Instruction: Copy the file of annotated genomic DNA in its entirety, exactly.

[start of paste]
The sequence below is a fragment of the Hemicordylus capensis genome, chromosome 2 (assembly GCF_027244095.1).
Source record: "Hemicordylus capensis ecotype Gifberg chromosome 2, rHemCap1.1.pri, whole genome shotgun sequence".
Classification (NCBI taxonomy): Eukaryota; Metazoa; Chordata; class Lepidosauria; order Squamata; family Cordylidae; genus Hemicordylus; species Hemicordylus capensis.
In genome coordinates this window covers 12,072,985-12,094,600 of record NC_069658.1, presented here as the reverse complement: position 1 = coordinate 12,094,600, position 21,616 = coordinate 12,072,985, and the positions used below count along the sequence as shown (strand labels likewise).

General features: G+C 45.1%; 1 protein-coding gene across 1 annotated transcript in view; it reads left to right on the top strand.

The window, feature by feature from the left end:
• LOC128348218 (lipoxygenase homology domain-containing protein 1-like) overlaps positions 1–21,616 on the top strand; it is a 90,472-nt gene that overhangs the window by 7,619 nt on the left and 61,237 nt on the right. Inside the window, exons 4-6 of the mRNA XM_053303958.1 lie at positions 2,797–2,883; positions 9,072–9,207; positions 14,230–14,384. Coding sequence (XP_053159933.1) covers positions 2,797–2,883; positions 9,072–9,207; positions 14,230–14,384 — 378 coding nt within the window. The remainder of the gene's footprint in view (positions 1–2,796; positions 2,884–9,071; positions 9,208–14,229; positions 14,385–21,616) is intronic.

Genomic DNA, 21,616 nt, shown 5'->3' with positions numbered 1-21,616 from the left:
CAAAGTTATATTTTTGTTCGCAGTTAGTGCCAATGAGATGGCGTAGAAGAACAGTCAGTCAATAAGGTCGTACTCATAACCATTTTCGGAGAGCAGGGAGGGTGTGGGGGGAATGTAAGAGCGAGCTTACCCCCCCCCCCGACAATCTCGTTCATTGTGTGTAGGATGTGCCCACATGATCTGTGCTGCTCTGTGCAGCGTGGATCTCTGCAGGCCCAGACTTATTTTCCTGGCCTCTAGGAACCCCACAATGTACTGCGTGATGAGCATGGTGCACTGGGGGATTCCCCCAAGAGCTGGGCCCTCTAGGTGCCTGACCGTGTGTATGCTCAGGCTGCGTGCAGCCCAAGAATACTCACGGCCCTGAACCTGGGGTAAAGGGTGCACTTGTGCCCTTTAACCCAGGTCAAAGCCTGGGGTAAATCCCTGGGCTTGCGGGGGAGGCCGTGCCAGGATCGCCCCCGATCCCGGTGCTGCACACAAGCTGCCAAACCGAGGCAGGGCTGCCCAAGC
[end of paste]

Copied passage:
The sequence below is a fragment of the Hemicordylus capensis genome, chromosome 2 (assembly GCF_027244095.1).
Source record: "Hemicordylus capensis ecotype Gifberg chromosome 2, rHemCap1.1.pri, whole genome shotgun sequence".
Classification (NCBI taxonomy): Eukaryota; Metazoa; Chordata; class Lepidosauria; order Squamata; family Cordylidae; genus Hemicordylus; species Hemicordylus capensis.
In genome coordinates this window covers 12,072,985-12,094,600 of record NC_069658.1, presented here as the reverse complement: position 1 = coordinate 12,094,600, position 21,616 = coordinate 12,072,985, and the positions used below count along the sequence as shown (strand labels likewise).

General features: G+C 45.1%; 1 protein-coding gene across 1 annotated transcript in view; it reads left to right on the top strand.

The window, feature by feature from the left end:
• LOC128348218 (lipoxygenase homology domain-containing protein 1-like) overlaps positions 1–21,616 on the top strand; it is a 90,472-nt gene that overhangs the window by 7,619 nt on the left and 61,237 nt on the right. Inside the window, exons 4-6 of the mRNA XM_053303958.1 lie at positions 2,797–2,883; positions 9,072–9,207; positions 14,230–14,384. Coding sequence (XP_053159933.1) covers positions 2,797–2,883; positions 9,072–9,207; positions 14,230–14,384 — 378 coding nt within the window. The remainder of the gene's footprint in view (positions 1–2,796; positions 2,884–9,071; positions 9,208–14,229; positions 14,385–21,616) is intronic.

Genomic DNA, 21,616 nt, shown 5'->3' with positions numbered 1-21,616 from the left:
CAAAGTTATATTTTTGTTCGCAGTTAGTGCCAATGAGATGGCGTAGAAGAACAGTCAGTCAATAAGGTCGTACTCATAACCATTTTCGGAGAGCAGGGAGGGTGTGGGGGGAATGTAAGAGCGAGCTTACCCCCCCCCCCGACAATCTCGTTCATTGTGTGTAGGATGTGCCCACATGATCTGTGCTGCTCTGTGCAGCGTGGATCTCTGCAGGCCCAGACTTATTTTCCTGGCCTCTAGGAACCCCACAATGTACTGCGTGATGAGCATGGTGCACTGGGGGATTCCCCCAAGAGCTGGGCCCTCTAGGTGCCTGACCGTGTGTATGCTCAGGCTGCGTGCAGCCCAAGAATACTCACGGCCCTGAACCTGGGGTAAAGGGTGCACTTGTGCCCTTTAACCCAGGTCAAAGCCTGGGGTAAATCCCTGGGCTTGCGGGGGAGGCCGTGCCAGGATCGCCCCCGATCCCGGTGCTGCACACAAGCTGCCAAACCGAGGCAGGGCTGCCCAAGC